Wednesday, April 16, 2014

Attention limits the capacity of the communication channel - especially in older people

As usual, an excellent blog item on the Nielsen Norman Group site.

The two line summary of the lead article is : "Designing for all screen sizes must consider the capacity of the human–device communication channel, which depends on users’ memory, device portability, and screen size."

The premise of the item is  that beside screen size, the other variable that influences the capacity of the communication channel is the amount of attention that users can devote to a device.

NN/g argues that the more portable a device, the more likely people are to use it pretty much everywhere, and also the more likely they are to be interrupted while using that device.

Now this is a really interesting bit of information. The attention capacity with a portable device is very different than with a desktop computer. Quoting from a paper published in Mobile HCI that showed that the average session duration on mobile was 72 seconds this contrasts to the average session on the desktop is about twice as long — 2.5 minutes.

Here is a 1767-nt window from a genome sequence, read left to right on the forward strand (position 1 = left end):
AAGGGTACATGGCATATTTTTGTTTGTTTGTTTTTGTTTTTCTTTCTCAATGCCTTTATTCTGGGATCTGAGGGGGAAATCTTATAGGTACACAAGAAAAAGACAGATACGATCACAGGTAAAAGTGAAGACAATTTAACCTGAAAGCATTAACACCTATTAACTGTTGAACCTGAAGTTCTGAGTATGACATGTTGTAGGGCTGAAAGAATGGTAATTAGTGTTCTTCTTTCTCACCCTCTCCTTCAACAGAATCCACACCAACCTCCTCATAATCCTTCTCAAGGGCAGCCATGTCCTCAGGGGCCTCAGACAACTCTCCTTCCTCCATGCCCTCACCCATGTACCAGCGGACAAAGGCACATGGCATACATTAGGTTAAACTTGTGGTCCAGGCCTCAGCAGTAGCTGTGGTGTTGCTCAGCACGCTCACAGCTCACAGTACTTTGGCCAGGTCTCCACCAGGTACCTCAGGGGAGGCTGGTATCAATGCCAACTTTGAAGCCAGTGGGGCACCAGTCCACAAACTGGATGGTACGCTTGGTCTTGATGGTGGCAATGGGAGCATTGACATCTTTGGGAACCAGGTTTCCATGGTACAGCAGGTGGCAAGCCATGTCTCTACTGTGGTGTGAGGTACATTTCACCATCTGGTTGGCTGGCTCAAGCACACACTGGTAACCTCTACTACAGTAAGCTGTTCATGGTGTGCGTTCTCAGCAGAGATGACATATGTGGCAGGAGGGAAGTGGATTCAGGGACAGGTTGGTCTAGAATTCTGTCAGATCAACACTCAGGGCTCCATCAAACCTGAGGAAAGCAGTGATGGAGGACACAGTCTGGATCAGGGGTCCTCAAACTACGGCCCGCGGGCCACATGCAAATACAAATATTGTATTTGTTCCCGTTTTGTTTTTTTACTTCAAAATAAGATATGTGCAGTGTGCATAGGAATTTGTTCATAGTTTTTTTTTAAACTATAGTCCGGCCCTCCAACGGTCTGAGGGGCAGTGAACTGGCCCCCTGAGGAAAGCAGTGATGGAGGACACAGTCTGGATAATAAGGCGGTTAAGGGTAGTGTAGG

The article goes on to look at the cognitive overload that can occur when too much information is stuffed through the mobile channel. The model used being that the brain is something like a computer and can get overloaded. That is partly right but is a lot more complex than suggested.

What the article doesn't say (and I think should) is the impact of ageing on the ability of people to make sense of data overload via mobile.

If you want to find out what happens then have a read of the book I wrote with Kim Walker (sorry for the blatant plug. Dick Stroud

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